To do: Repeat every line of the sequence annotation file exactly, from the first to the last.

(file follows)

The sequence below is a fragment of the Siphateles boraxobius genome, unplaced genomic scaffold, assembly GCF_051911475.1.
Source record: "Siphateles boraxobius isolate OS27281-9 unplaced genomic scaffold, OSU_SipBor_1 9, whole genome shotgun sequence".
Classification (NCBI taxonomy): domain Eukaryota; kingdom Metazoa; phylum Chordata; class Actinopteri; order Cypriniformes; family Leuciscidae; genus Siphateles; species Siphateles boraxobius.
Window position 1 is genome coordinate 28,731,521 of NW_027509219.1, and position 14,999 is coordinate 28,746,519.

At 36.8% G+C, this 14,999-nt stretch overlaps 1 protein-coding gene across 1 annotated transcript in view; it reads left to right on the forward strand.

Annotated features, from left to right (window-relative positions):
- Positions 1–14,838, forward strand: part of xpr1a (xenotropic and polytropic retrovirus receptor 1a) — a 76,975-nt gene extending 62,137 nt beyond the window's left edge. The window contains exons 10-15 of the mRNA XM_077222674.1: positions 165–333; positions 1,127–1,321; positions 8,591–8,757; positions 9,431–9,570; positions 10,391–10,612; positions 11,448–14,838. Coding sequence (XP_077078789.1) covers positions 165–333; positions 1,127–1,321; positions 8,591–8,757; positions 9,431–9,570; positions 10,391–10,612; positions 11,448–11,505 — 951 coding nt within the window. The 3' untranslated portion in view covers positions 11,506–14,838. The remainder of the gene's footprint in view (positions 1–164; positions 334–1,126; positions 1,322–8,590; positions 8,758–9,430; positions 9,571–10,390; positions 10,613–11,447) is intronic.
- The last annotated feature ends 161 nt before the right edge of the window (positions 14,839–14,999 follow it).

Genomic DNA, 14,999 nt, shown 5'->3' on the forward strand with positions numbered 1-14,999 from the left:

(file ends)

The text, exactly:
The sequence below is a fragment of the Siphateles boraxobius genome, unplaced genomic scaffold, assembly GCF_051911475.1.
Source record: "Siphateles boraxobius isolate OS27281-9 unplaced genomic scaffold, OSU_SipBor_1 9, whole genome shotgun sequence".
Classification (NCBI taxonomy): domain Eukaryota; kingdom Metazoa; phylum Chordata; class Actinopteri; order Cypriniformes; family Leuciscidae; genus Siphateles; species Siphateles boraxobius.
Window position 1 is genome coordinate 28,731,521 of NW_027509219.1, and position 14,999 is coordinate 28,746,519.

At 36.8% G+C, this 14,999-nt stretch overlaps 1 protein-coding gene across 1 annotated transcript in view; it reads left to right on the forward strand.

Annotated features, from left to right (window-relative positions):
- Positions 1–14,838, forward strand: part of xpr1a (xenotropic and polytropic retrovirus receptor 1a) — a 76,975-nt gene extending 62,137 nt beyond the window's left edge. The window contains exons 10-15 of the mRNA XM_077222674.1: positions 165–333; positions 1,127–1,321; positions 8,591–8,757; positions 9,431–9,570; positions 10,391–10,612; positions 11,448–14,838. Coding sequence (XP_077078789.1) covers positions 165–333; positions 1,127–1,321; positions 8,591–8,757; positions 9,431–9,570; positions 10,391–10,612; positions 11,448–11,505 — 951 coding nt within the window. The 3' untranslated portion in view covers positions 11,506–14,838. The remainder of the gene's footprint in view (positions 1–164; positions 334–1,126; positions 1,322–8,590; positions 8,758–9,430; positions 9,571–10,390; positions 10,613–11,447) is intronic.
- The last annotated feature ends 161 nt before the right edge of the window (positions 14,839–14,999 follow it).

Genomic DNA, 14,999 nt, shown 5'->3' on the forward strand with positions numbered 1-14,999 from the left: